August 13, 2013

Drugs Increase Breast Cancer Risk

Certain blood pressure medications significantly raise a woman's risk for breast cancer.

When deciding how best to control their high blood pressure, or hypertension, most postmenopausal women's top priority is getting and keeping their blood pressure under control. What they may not realize is that choosing certain antihypertensive medications may also increase their risk of breast cancer considerably.

Calcium channel blockers, or CCBs, a class of antihypertensive drugs, significantly increased the risk of breast cancer according to a new study. The long-term study looked at the effect of the use of antihypertensive medications on breast cancer risk in 1,763 women between the ages of 55 and 73 years.

Women taking CCBs for 10 years or longer had an approximately two and a half times higher risk of both invasive ductal and invasive lobular breast cancer than those who never used CCBs.

“Because hypertension is a chronic condition, most people with high blood pressure will often stay on their antihypertensive regimen for long periods of time,” Christopher Li, lead author on the study, told TheDoctor. He believes that learning more about the potential association between antihypertensive use and breast cancer, the most common cancer in women, is an important clinical and public health issue. Looking at this association is particularly important because people now have more options than ever for managing their hypertension.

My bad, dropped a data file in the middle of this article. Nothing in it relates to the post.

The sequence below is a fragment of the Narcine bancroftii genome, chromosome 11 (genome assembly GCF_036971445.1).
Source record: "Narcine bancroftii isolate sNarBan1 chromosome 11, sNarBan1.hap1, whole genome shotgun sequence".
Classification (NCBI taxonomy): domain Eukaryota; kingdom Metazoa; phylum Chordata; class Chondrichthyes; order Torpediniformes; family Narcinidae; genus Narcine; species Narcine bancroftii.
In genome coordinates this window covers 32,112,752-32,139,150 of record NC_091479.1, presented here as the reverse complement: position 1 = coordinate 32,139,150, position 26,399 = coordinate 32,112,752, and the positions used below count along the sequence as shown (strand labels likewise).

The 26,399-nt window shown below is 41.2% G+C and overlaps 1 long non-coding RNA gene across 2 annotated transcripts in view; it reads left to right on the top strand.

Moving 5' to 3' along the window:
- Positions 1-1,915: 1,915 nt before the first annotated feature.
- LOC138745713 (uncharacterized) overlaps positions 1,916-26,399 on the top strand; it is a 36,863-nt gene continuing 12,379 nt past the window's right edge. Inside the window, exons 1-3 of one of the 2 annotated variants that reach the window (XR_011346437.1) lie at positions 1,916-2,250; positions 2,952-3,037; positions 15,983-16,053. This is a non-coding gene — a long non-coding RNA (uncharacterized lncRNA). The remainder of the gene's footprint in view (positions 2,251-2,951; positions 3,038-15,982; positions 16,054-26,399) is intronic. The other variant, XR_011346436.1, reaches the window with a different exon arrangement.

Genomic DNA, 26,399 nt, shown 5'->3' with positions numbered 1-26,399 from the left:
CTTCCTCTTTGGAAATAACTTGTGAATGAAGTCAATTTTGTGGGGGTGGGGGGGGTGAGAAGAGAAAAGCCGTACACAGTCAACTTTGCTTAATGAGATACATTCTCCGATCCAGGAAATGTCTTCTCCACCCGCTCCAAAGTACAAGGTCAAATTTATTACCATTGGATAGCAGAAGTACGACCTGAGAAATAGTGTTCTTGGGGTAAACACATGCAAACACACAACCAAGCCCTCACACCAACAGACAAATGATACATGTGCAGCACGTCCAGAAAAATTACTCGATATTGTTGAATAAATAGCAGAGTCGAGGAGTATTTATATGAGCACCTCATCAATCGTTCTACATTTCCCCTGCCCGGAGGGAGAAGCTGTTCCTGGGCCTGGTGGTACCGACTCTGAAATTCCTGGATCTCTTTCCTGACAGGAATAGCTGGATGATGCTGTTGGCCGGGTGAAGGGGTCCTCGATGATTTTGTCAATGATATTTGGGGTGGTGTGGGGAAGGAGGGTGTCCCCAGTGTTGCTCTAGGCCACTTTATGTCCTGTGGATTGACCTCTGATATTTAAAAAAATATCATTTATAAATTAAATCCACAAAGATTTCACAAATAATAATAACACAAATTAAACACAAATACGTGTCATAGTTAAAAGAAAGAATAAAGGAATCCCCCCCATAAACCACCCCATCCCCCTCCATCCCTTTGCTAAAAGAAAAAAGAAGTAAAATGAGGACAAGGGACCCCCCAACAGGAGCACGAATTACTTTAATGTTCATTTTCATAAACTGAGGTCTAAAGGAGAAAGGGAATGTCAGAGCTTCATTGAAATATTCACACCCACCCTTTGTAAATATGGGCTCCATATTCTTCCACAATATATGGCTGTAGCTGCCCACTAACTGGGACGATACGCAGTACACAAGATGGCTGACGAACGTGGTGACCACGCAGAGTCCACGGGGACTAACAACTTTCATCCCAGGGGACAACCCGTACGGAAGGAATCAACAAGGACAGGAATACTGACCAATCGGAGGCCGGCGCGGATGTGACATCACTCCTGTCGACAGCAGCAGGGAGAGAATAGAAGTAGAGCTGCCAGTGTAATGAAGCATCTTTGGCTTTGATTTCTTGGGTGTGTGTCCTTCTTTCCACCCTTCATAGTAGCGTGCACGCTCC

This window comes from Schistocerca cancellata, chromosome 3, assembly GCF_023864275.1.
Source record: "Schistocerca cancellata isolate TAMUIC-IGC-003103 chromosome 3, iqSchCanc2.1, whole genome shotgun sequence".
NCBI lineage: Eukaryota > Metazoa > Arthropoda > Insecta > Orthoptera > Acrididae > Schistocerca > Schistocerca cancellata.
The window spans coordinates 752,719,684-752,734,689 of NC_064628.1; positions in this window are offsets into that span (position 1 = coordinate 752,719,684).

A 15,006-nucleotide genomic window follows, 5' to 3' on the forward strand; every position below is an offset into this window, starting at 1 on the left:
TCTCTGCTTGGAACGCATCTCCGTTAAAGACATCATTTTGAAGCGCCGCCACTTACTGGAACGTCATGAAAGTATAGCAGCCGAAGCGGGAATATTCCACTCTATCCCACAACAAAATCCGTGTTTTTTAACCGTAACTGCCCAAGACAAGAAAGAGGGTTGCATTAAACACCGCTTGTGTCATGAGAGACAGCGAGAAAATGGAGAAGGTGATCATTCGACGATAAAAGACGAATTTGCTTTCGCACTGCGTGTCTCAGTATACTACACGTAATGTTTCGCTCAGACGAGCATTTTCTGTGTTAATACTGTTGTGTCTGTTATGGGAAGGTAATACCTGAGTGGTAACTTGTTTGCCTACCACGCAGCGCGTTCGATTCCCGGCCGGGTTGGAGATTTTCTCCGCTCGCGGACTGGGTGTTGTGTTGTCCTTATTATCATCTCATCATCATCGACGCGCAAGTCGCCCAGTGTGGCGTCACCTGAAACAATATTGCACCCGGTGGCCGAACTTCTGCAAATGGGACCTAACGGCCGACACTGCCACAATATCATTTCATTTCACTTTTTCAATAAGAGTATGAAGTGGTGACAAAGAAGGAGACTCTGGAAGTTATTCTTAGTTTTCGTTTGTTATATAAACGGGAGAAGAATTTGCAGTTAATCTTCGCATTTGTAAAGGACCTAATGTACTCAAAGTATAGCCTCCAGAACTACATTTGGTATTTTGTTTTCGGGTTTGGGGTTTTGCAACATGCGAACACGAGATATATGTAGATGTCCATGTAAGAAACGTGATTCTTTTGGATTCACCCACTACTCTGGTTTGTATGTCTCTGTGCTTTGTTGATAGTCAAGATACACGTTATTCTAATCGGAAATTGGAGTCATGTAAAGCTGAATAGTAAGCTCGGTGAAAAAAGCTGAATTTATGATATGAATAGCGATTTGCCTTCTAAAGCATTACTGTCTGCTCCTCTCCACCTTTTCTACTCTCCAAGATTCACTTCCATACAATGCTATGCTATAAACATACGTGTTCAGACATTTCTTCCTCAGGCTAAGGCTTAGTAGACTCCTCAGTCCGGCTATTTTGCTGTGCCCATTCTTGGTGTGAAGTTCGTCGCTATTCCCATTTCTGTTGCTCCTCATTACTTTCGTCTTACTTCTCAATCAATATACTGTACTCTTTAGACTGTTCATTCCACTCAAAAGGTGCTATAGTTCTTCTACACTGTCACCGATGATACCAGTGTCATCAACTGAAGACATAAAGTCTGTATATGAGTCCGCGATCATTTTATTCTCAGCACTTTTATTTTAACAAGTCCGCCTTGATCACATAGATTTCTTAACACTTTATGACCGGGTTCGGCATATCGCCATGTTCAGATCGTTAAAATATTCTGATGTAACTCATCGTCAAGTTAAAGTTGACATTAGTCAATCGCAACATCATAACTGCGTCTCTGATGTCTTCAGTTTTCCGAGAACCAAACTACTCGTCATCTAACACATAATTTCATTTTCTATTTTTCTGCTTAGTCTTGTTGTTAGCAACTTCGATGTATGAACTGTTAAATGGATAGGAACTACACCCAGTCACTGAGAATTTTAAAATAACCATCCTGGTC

Other classes of antihypertensive drugs include angiotensin-converting-enzyme (ACE) inhibitors (which also may pose cancer risks), angiotensin-receptor blockers (or ARBs), beta blockers, and diuretics.

Physicians sometimes prescribe combinations of these drugs, and the regimen a person is prescribed depends on their tolerance to the medication, other conditions they may have, and whether their hypertension requires a single drug or a combination of drugs to bring it under control.

The purpose of the current study was to look at the relationship between the major classes of antihypertensive drugs and the risk of the two most common types of breast cancer diagnosed in the United States: invasive ductal carcinoma, which represents about 70 percent of all breast cancers; and invasive lobular carcinoma, which represents approximately 20 percent of breast cancers.

The study's most important finding was that women taking CCBs for 10 years or longer had an approximately two and a half times higher risk of both invasive ductal and invasive lobular breast cancer than those who never used CCBs. The investigators found that even long-term use of other classes of antihypertensive drugs, including diuretics, beta blockers, and angiotensin-receptor blockers, was not associated with an increased risk of breast cancer.

Women taking CCBs should not throw away their pills just yet, however. “We do not currently think that any clinical practice should change as a result of this study,” Li said. More important is for women to continue to do those things that are already known to reduce their risk of breast cancer and get regular screenings so any cancer is detected in the early stages when it is much more treatable.

Since this is the first long-term study to look at this relationship, Li said that he and his colleagues want to see if they can replicate their findings in other study populations. “One idea would be to look in HMO-type populations, because those organizations have electronic pharmacy and medical records, and we could easily look at this question in those populations.”

The study is published online in advance of publication in JAMA Internal Medicine.

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